So if you have a 3 LED mod, you can wire them up with any of the above methods. 1 resistor per LED, or 1 lower rated resistor for all 3 LEDs if you wire them like the diagrams. Once you've got a handle on that, you can step your game up and get into LED arrays. Doing this combines the last 2 steps, taking sets of LEDs in series, and wiring those up in parallel with each other. This comes in handy when you're dealing with a large number of LEDs, for instance creating dome light circuit boards.


Here's the cargo light that I made containing 60 blue 5mm flat top LEDs. I took sets of 3 LEDs in series, and wired them in groups of 4 in parallel with each other, and put a resistor in front of that group. Duplicated that 5 times on the circuit board, and connected the pre-resistance lead to the positive source for the light's socket. The location of the resistors is marked by a green star, the red line/arrow indicates the flow of power from the resistor to the beginning of the LED array. The yellow line/arrow indicates the flow of voltage down through each series of 3 set of LEDs, and they join to a common ground which ties to the negative lead for the light.


04LEDArrayP.jpg


The formula for the resistance needed for the array is as follows:

_________1___________
(1/R1)+(1/R2)+(1/R3)+...

where R1, R2, etc is the resistance needed for the set of LEDs in series. So to go back to the previous examples, a set of 3 LEDs in series requires a 150 ohm 1/8 watt resistor. Plugging that into the formula gives you about a 37ohm resistor. To make this a lil easier, I preloaded an Excel sheet into a zip file with this formula, with combinations of up to 10 parallel sets of LEDs in series for anyone to use. It can be tweaked to input different resistance levels, so if you had multiple sets of 3 LEDs in series, some sets of 2 LEDs in series, single LED/resistor combos, or combinations of all of the above, the same logic applies. Whatever resistance needed for that 'in series set', can be entered and the ohm rating will be calculated for you.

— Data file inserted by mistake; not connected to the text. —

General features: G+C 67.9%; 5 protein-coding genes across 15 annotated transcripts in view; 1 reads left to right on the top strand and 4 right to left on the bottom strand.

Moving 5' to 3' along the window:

If there's anything I missed or overlooked, any of the other experienced LED folks can feel free to chime in and add anything. If anyone has any questions, post em up and we'll try to get them answered and your mod bug properly fed.
 

ItsOnVoy

Member
Nov 21, 2011
2,401
Thanks for the great write up :biggrin:
 

kardain

Member
Dec 16, 2011
557
There are only two resources I use depending on what computer/PED I have access to at the time... either LED series parallel array wizard if I'm at my desktop/laptop, or Electrodroid if I only have my tablet or phone handy.... The first link takes a bit of the guesswork out when doing a 60 bulb array.

Good suggestion with the 14.5 source voltage. Most other sites recommend to resist based off of 12v. However, by resisting off 14.5 it adds a bit of a threshold in case of one LED in your series fusing. The remaining functional LEDs should be able to soak the voltage without popping (personally, I use 14.4, but what's a .1 difference LOL)